At a nearby bar, Broyles joins Peter for a few drinks. He tells Peter he's going to Washington; Fringe Division is being shut down. Peter questions what they were doing anyway, saying they were always too late. Too late to save Olivia. Back at the Federal building, Agent Jessup gains access to Fringe Division's files via a scrap of paper with a number on it. Where she got the paper we don't know yet. Peter runs into Rachel at the hospital who tells him Olivia had a living will saying not to put her on life support and in the morning they were going to unplug her. He goes in to see her, wrestles with emotions, leans in to kiss her and say goodbye when her eyes snap open and she speaks a phrase in a foreign language and then screams and sits up.

Olivia says she went somewhere, but someone is trying to stop her, but she doesn't remember anything. She begins freaking out and asks Peter to go get her gun. He goes to the Federal building in Boston where he finds out his credentials have been revoked. When an agent tries to escort him out, he throws a nifty release move, surprising the agent. Amy Jessup says she'll escort him. She already has the file he was requesting about the accident. The tire marks indicate the other car was speeding up, not stopping. And surveillance cameras got a picture of man they're en route to question. When she asks what Fringe does, he says, "Nothing." They find the body of a man matching the photo, but he's been dead a while. Jessup allows Walter to take to body to his lab. She asks if Walter's crazy, Peter says he is.

The man from the apartment enters a typewriter shop asking for a specific model that's never been made. The shop keep says as much but when the man persists, he says "Oh, you're one of them." It's been six years and he's not waiting around forever. The man takes a key and goes to a back room with a desk, a type writer, paper and mirror. He puts in paper and types, Mission Accomplished, Target Eliminated, In Fatal Car Crash, Meeting Prevented, Request Extraction. Then from the mirror, the reflection begins typing in an odd reverse sound. The message is, Negative, Mission Failure, Meeting Occurred, Target Still Alive. The man types, Request New Orders and the response is, Interrogate Target, Then Kill Her.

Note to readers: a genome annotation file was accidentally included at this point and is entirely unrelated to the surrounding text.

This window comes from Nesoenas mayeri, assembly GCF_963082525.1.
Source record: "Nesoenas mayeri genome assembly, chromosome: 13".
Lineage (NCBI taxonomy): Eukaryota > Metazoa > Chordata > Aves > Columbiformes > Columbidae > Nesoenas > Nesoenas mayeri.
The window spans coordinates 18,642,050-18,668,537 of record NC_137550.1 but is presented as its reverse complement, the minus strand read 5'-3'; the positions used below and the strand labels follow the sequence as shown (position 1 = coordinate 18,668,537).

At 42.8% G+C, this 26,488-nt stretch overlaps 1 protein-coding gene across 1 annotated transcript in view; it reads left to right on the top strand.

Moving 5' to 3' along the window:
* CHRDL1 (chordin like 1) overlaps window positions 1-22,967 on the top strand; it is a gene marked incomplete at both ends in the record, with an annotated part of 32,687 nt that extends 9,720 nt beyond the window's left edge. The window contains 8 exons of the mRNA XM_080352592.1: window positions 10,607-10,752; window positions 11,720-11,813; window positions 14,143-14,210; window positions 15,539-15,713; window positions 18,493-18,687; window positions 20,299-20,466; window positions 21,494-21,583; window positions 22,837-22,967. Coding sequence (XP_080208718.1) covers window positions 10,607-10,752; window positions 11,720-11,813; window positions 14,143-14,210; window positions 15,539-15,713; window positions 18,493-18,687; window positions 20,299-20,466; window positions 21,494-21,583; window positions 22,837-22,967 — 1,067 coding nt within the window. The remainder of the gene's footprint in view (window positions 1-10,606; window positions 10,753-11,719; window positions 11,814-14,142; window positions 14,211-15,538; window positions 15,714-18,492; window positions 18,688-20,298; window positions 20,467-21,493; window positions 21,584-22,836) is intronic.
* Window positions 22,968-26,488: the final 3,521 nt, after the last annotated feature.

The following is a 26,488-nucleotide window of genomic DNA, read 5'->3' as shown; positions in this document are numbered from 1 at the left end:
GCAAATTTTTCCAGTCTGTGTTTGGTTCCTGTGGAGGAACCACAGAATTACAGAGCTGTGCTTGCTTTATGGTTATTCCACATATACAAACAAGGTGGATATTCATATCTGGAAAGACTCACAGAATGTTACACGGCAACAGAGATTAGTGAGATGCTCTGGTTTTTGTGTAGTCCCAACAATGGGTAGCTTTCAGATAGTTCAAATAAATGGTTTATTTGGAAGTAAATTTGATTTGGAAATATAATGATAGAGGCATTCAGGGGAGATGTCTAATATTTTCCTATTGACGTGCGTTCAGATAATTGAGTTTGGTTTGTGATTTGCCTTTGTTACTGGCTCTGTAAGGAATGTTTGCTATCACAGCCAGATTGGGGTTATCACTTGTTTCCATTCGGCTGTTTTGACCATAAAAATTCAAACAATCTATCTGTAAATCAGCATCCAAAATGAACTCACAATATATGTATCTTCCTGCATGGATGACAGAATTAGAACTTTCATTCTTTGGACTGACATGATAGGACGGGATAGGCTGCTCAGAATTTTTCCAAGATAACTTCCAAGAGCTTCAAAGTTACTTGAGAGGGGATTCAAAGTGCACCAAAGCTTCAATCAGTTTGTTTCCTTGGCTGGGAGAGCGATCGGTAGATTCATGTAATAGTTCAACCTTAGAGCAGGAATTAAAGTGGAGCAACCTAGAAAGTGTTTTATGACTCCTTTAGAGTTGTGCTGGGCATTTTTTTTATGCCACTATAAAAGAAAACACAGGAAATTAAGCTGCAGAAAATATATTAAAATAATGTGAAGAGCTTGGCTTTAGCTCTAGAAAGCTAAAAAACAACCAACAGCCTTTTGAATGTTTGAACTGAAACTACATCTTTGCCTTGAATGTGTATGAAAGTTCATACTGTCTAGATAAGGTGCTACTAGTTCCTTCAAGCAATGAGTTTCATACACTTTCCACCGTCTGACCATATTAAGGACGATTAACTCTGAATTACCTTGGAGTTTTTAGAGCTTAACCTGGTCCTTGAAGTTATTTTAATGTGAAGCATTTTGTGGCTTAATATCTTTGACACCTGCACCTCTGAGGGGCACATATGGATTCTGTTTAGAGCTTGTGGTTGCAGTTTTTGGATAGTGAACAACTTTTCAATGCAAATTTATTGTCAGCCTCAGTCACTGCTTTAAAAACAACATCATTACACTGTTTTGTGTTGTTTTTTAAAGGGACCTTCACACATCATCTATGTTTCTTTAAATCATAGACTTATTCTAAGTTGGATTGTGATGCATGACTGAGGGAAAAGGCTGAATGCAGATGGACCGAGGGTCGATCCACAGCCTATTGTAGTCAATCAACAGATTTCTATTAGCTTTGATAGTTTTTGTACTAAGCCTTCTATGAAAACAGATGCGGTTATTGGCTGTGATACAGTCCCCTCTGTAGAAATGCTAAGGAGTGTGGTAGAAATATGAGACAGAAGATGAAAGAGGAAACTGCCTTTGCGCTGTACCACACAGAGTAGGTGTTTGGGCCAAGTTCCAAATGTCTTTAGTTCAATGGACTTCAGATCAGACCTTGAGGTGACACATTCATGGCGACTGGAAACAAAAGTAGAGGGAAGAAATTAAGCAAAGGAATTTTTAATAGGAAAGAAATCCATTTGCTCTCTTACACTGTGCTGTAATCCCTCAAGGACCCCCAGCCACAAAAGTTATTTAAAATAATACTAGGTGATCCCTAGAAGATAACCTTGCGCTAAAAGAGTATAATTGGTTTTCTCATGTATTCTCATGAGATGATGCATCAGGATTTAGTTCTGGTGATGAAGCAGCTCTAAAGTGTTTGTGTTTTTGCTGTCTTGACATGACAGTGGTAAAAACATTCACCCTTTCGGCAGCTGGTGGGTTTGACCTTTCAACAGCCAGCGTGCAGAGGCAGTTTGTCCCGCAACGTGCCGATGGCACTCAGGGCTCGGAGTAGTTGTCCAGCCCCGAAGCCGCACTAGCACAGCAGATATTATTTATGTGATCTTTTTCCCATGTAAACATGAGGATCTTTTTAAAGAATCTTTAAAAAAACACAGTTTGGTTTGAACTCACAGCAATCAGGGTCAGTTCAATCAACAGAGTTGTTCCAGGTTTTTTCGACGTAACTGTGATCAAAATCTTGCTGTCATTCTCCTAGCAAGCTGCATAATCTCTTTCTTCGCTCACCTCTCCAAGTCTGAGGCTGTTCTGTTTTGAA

Peter takes Amy Jessup to the lab and gives her a little back story. They introduce everyone, Walter asks for custard ingredients and autopsy tools. Amy sees Jean the cow.

Charlie Francis visits Olivia in the hospital, she says she's fine. Charlie recaps a story about a domestic disturbance that went really wrong, in which his partner died and he was shot. He kept telling people he was fine but he wasn't. He was shaken and like him, she probably has a gun under her pillow. She cracks a little, says she's so scared she can't even load it. At the lab, Peter gets Walter to focus on the dead body instead of the custard (which Astrid is making) and they see in the mouth the three holes and it makes Walter remember something. A video tape of an experiment Walter and Bell did with a subject and a lot of drugs. The 30 year old taped subject talks about three nails in the mouth and a soldier from somewhere else that can look like any of us. Peter and Astrid put in a law enforcement alert for bodies matching that description. Olivia frantically tries to load her gun.

(right hand, light on the right)

Washington. A committee says Fringe Division is basically taking too much money and not providing any results. Broyles reminds them he's a colonel and they should thank God they don't see what's being stopped by Fringe Division. Another senator says that without some kind of proof, they have no choice. Nina meets Broyles on the steps and says it's important that the division stay operational. She and Broyles then kiss and she tells him to save the day like he always did.